New restrictions in effect on contact with foreign nationals

In an effort to keep North Korean officials
from straying away from acceptable ideology, the State Security Department
[SSD] is cracking down strictly on contact with foreign nationals. This latest
measure joins a growing list of control mechanisms implemented by the
leadership against a backdrop of continued political turbulence.

On February 15, Daily NK spoke with a
source in South Pyongan Province, who reported that Pyongyang trade
officials and high-ranking Central Party cadres are now unable to speak with
foreign nationals without receiving the prior approval of the SSD.

Two additional sources in Pyongyang were
able to substantiate these claims.

“These days, anyone who walks down the
street and dares to say ‘hello,’ or even just shake hands with a foreign
national whom they know, will, at the very least, be summoned by the SSD,” he

To illustrate his point, he cited a recent
case wherein a trade sector Party cadre saw his downfall from one such
interaction. While waiting in the lobby of the Taedonggang Hotel to meet
another trader, a foreign national with whom this Party cadre was acquainted coincidentally approached and offered his hand in greeting; in the confusion of the moment,
the Party cadre automatically shook his hand.

“The SSD immediately interrogated him for
having contact with a foreign national without prior approval; he stood up for
himself and responded by saying, ‘Is it right that if a foreign national says,
‘hello’ and offers you his hand you should respond with ‘let’s shake after I
get permission?’ Well, after that, they dismissed him from his position right
then and there,” the source explained.

It is unsurprising, then, with rules this
strict regarding ‘face-to-face meetings,’ that anyone going on a business trip
outside of the country including China, must be accompanied by a member of the
SSD. In addition, the security personnel trailing cadres on their business
trips must take detailed notes regarding every tiny movement the cadre makes and submit a full ‘report’ to their superiors.

Even meetings that take place domestically
with foreigners require North Korean participants to submit what is known as an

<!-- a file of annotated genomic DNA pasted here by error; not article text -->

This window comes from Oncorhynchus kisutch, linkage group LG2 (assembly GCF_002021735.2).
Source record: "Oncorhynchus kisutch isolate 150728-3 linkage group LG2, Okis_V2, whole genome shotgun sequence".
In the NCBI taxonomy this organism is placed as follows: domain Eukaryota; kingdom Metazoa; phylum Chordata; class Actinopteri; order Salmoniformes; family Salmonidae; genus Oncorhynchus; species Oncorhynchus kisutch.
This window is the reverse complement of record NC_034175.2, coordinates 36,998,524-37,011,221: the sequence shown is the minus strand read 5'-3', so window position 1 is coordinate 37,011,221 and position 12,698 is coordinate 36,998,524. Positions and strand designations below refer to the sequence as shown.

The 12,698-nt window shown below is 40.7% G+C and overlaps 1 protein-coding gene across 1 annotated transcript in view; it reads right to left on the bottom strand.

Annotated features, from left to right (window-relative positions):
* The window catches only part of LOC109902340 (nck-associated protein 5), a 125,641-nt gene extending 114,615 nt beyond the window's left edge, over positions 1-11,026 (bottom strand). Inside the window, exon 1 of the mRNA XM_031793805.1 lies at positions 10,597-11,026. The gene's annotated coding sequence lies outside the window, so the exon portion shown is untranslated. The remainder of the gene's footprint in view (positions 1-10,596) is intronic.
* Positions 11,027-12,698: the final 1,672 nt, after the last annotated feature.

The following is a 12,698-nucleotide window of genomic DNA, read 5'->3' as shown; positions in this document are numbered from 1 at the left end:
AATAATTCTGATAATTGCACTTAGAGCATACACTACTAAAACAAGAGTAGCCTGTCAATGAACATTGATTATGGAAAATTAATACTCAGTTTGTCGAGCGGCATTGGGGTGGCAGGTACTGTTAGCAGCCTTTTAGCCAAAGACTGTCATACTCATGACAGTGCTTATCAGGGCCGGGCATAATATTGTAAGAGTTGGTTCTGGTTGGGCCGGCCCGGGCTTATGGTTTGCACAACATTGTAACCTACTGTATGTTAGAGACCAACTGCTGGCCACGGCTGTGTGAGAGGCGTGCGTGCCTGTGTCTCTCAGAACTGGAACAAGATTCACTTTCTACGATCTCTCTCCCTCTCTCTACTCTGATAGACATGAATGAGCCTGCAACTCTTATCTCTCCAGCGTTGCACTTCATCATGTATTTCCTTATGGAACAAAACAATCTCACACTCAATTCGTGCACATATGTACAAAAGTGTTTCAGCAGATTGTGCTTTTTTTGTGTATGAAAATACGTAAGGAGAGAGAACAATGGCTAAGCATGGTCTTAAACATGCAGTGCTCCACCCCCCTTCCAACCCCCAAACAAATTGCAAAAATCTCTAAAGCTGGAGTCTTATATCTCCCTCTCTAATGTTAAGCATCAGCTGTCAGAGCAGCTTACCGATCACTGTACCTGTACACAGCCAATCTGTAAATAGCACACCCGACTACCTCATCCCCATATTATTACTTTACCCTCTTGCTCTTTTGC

“application for a face-to-face meeting” to the Department of Domestic
Conspiracy Research 15 days ahead of the actual encounter.

Should such permission be granted, meetings
can only take place in a state-approved hotel or in a specified meeting room in the border customs office, and the meeting itself must be finished within a
designated amount of time. “The fact that we can only have contact with foreign
nationals in a pre-arranged room under the watchful eyes of a guard is
not so dissimilar from sitting down with an inmate at a jail. It’s just beyond
words how it makes you feel.”

Moreover, state-sanctioned meeting rooms in the China-North
Korea border region customs offices and the upscale Pyongyang hotels are
crawling with wiretaps installed by the local SSD branch to ensure that discussions broach business matters only. 

Crossing the border invites still more scrutiny, as Party cadres who embark on business trips
abroad must submit a daily “self-criticism” report detailing their schedule
down to every hour and minute to the relevant Party committee, where it
undergoes an “ideological review.”

“As this examination becomes increasingly
more like a test to see if one has been ‘turned by the enemy’, lately, Party
cadres have been reluctant to go abroad for business,” the source asserted.

Though at the workplace things are not much better. It is generally the case that in state-owned factories, provincial,
municipal, and county People’s Committees, and Ministry of People’s Security [MPS, or North Korea’s equivalent of a police force] units all have an SSD agent lurking on the premises to keep a watch over Party

“Because of this, Party cadres behave like
‘mice around a cat’ when faced with the in-house SSD agent, who, on the other
hand, enjoys unchecked authority to routinely hurl threats like ‘I will bury
you politically!’ at the cadres,’” he concluded.

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